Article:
Dongguan official invites direct investment


A vice mayor of the Chinese industrial city of Dongguan urged Japanese manufacturers Friday to expand on its turf and exploit its domestic market to help the city recover from the global economic crisis and fall in exports.

“We are looking for more Japanese manufacturers to build R&D (research and development) centers in our city and create domestic brands, securing distribution routes,” Jiang Ling, vice mayor of Dongguan in Guangdong Province, said at a news conference in a hotel in Minato Ward, Tokyo.

Ling was speaking to reporters in conjunction with a seminar held by the city the same day for executives of Japanese firms to explain Dongguan’s corporate policies.

It initially held similar seminars back in the city but failed to lure Japanese businesses as much as it hoped. By holding the seminar in Japan, it now hopes more high-ranking executives will be interested in investing in Dongguan.

Dongguan also wants to lure Japanese nonmanufacturers in distribution, technical design and quality inspection into its market, as well as those in finance or insurance, he said.

This venture is part of a national endeavor to improve the industrial structure in China, according to Ling.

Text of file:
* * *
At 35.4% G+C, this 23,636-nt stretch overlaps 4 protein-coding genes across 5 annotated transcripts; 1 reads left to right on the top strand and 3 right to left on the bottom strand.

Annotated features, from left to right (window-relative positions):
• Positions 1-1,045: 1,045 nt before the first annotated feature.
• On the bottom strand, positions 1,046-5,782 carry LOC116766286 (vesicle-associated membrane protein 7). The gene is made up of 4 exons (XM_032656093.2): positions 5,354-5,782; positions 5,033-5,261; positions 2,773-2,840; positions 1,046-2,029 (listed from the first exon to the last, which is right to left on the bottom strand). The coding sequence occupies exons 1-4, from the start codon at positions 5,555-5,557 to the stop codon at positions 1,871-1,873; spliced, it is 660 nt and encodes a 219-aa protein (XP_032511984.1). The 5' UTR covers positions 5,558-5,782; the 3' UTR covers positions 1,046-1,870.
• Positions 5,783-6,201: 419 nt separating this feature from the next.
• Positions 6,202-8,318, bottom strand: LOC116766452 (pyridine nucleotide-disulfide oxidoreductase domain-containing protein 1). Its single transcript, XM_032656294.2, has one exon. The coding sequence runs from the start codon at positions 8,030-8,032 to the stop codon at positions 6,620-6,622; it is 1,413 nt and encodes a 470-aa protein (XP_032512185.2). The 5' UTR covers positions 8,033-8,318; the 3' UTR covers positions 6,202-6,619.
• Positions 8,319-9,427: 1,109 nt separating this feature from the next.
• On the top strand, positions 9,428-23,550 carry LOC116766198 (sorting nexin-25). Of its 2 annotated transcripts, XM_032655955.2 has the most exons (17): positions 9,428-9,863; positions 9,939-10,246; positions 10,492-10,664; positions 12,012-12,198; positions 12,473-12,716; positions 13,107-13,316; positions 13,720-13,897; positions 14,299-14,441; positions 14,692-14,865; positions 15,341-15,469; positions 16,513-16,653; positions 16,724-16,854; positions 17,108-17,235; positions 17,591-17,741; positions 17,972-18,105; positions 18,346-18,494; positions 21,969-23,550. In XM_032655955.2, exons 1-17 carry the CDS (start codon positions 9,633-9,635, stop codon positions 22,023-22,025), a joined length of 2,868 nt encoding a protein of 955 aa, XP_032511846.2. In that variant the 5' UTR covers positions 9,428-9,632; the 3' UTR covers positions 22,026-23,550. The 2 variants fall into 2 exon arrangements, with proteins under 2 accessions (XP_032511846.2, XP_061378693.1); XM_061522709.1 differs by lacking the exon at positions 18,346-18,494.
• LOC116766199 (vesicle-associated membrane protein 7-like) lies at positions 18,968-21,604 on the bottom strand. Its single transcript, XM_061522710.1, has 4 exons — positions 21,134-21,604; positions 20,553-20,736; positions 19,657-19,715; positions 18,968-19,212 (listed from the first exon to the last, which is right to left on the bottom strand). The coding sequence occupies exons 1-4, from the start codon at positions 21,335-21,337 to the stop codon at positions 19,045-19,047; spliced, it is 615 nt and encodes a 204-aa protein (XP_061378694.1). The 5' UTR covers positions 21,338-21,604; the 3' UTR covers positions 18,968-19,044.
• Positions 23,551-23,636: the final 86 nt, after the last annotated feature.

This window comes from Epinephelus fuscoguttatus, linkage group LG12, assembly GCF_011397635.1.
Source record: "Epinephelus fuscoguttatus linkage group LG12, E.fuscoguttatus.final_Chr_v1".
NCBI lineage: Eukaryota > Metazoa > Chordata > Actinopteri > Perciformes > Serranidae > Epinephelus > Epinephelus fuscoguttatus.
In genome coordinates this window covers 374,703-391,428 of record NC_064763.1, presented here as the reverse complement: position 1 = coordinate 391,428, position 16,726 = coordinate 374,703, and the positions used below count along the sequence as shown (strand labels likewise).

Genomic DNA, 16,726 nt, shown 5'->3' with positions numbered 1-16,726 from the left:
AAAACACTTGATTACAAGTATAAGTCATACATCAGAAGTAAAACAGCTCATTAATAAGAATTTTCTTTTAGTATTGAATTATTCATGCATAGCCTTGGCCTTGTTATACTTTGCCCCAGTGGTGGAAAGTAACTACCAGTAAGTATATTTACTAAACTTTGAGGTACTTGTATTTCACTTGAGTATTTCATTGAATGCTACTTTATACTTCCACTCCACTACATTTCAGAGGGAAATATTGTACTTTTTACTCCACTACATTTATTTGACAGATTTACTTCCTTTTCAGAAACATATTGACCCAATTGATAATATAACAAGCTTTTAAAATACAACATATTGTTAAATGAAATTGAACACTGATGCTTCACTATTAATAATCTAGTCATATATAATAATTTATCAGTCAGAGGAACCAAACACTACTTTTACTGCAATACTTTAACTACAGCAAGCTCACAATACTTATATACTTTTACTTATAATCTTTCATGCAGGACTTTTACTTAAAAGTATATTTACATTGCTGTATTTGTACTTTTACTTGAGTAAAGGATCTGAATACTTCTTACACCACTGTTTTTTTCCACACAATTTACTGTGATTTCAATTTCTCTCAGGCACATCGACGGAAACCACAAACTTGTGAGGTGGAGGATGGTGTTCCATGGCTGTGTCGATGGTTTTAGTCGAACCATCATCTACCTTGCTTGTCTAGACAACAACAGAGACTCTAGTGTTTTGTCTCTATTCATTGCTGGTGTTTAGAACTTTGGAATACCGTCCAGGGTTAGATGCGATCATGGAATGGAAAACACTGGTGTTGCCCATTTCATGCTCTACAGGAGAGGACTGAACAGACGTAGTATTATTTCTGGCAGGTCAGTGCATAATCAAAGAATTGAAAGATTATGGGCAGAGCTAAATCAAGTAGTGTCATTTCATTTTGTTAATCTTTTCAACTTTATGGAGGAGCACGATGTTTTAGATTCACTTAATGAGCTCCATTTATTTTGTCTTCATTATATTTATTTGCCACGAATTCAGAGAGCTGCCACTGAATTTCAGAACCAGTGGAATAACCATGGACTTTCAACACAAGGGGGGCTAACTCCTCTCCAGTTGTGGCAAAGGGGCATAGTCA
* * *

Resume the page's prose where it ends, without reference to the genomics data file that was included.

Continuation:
“Since the global economic crisis, the (Chinese) government has been developing new policies. Although it is difficult for the market to recover immediately, we are making a lot of effort.”

There are over 500 Japanese companies already in Dongguan, 99 percent of them manufacturers of electronics, IT products and cars, including electronics firm Pioneer Co., according to Ling. The city’s main rivals include the provincial capital of Guangzhou, which has established financial and service industries, he added. Dongguan is located in the Pearl River Delta, and borders Guangzhou to the north and Shenzhen to the south.

According to Ling, Dongguan was badly affected by the global recession because it relies heavily on export-oriented manufacturing industries. Although it had export growth of some 20 percent a year during the 1990s up until 2005, the figures have declined since last year, recording a 14 percent drop this year, he said.